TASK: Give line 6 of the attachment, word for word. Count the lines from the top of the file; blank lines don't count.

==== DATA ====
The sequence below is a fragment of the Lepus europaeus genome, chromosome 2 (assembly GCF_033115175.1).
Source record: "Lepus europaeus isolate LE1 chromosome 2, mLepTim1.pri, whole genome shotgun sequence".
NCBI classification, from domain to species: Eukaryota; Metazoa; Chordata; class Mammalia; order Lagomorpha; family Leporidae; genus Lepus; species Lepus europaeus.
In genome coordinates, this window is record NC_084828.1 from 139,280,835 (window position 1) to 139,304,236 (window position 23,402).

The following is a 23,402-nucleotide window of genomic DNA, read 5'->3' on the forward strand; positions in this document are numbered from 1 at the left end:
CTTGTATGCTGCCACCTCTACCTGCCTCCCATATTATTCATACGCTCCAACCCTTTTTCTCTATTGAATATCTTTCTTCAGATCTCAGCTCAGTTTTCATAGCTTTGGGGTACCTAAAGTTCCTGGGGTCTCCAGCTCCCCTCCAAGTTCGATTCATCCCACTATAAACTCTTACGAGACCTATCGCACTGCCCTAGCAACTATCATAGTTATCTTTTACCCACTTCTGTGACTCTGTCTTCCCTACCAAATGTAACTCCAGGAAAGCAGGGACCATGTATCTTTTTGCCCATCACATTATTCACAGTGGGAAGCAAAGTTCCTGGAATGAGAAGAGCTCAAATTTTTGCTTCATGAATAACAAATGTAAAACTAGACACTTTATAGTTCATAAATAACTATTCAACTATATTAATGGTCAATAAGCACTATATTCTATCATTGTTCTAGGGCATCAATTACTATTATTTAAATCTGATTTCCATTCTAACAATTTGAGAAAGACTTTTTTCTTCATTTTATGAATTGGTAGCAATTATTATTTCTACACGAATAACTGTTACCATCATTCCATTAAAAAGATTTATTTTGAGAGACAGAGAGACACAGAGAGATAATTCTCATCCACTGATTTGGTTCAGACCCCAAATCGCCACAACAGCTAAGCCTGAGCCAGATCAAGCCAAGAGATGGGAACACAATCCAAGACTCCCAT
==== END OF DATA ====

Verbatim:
CTTGTATGCTGCCACCTCTACCTGCCTCCCATATTATTCATACGCTCCAACCCTTTTTCTCTATTGAATATCTTTCTTCAGATCTCAGCTCAGTTTTCATAGCTTTGGGGTACCTAAAGTTCCTGGGGTCTCCAGCTCCCCTCCAAGTTCGATTCATCCCACTATAAACTCTTACGAGACCTATCGCACTGCCCTAGCAACTATCATAGTTATCTTTTACCCACTTCTGTGACTCTGTCTTCCCTACCAAATGTAACTCCAGGAAAGCAGGGACCATGTATCTTTTTGCCCATCACATTATTCACAGTGGGAAGCAAAGTTCCTGGAATGAGAAGAGCTCAAATTTTTGCTTCATGAATAACAAATGTAAAACTAGACACTTTATAGTTCATAAATAACTATTCAACTATATTAATGGTCAATAAGCACTATATTCTATCATTGTTCTAGGGCATCAATTACTATTATTTAAATCTGATTTCCATTCTAACAATTTGAGAAAGACTTTTTTCTTCATTTTATGAATTGGTAGCAATTATTATTTCTACACGAATAACTGTTACCATCATTCCATTAAAAAGATTTATTTTGAGAGACAGAGAGACACAGAGAGATAATTCTCATCCACTGATTTGGTTCAGACCCCAAATCGCCACAACAGCTAAGCCTGAGCCAGATCAAGCCAAGAGATGGGAACACAATCCAAGACTCCCAT